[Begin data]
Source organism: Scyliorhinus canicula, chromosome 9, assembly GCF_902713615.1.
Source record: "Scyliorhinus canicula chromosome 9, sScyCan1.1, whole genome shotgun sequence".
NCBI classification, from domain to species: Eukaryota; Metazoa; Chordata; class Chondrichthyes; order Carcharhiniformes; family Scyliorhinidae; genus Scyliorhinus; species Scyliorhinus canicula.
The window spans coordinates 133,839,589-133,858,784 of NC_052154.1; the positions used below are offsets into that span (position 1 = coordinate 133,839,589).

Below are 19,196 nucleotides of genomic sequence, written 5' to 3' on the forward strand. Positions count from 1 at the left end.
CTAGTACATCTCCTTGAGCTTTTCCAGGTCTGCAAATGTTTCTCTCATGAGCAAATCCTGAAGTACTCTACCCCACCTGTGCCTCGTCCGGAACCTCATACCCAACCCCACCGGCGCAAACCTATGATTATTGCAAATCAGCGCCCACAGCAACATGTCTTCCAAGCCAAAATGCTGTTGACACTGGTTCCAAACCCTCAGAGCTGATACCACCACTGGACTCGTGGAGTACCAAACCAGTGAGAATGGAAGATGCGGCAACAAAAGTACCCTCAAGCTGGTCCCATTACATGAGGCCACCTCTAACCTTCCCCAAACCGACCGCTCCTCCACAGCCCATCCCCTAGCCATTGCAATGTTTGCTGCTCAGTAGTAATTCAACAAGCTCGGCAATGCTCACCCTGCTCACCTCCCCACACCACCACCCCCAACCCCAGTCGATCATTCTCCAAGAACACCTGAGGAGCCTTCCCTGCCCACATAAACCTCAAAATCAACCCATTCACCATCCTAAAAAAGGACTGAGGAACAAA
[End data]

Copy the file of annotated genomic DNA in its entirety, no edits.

Source organism: Scyliorhinus canicula, chromosome 9, assembly GCF_902713615.1.
Source record: "Scyliorhinus canicula chromosome 9, sScyCan1.1, whole genome shotgun sequence".
NCBI classification, from domain to species: Eukaryota; Metazoa; Chordata; class Chondrichthyes; order Carcharhiniformes; family Scyliorhinidae; genus Scyliorhinus; species Scyliorhinus canicula.
The window spans coordinates 133,839,589-133,858,784 of NC_052154.1; the positions used below are offsets into that span (position 1 = coordinate 133,839,589).

Below are 19,196 nucleotides of genomic sequence, written 5' to 3' on the forward strand. Positions count from 1 at the left end.
CTAGTACATCTCCTTGAGCTTTTCCAGGTCTGCAAATGTTTCTCTCATGAGCAAATCCTGAAGTACTCTACCCCACCTGTGCCTCGTCCGGAACCTCATACCCAACCCCACCGGCGCAAACCTATGATTATTGCAAATCAGCGCCCACAGCAACATGTCTTCCAAGCCAAAATGCTGTTGACACTGGTTCCAAACCCTCAGAGCTGATACCACCACTGGACTCGTGGAGTACCAAACCAGTGAGAATGGAAGATGCGGCAACAAAAGTACCCTCAAGCTGGTCCCATTACATGAGGCCACCTCTAACCTTCCCCAAACCGACCGCTCCTCCACAGCCCATCCCCTAGCCATTGCAATGTTTGCTGCTCAGTAGTAATTCAACAAGCTCGGCAATGCTCACCCTGCTCACCTCCCCACACCACCACCCCCAACCCCAGTCGATCATTCTCCAAGAACACCTGAGGAGCCTTCCCTGCCCACATAAACCTCAAAATCAACCCATTCACCATCCTAAAAAAGGACTGAGGAACAAA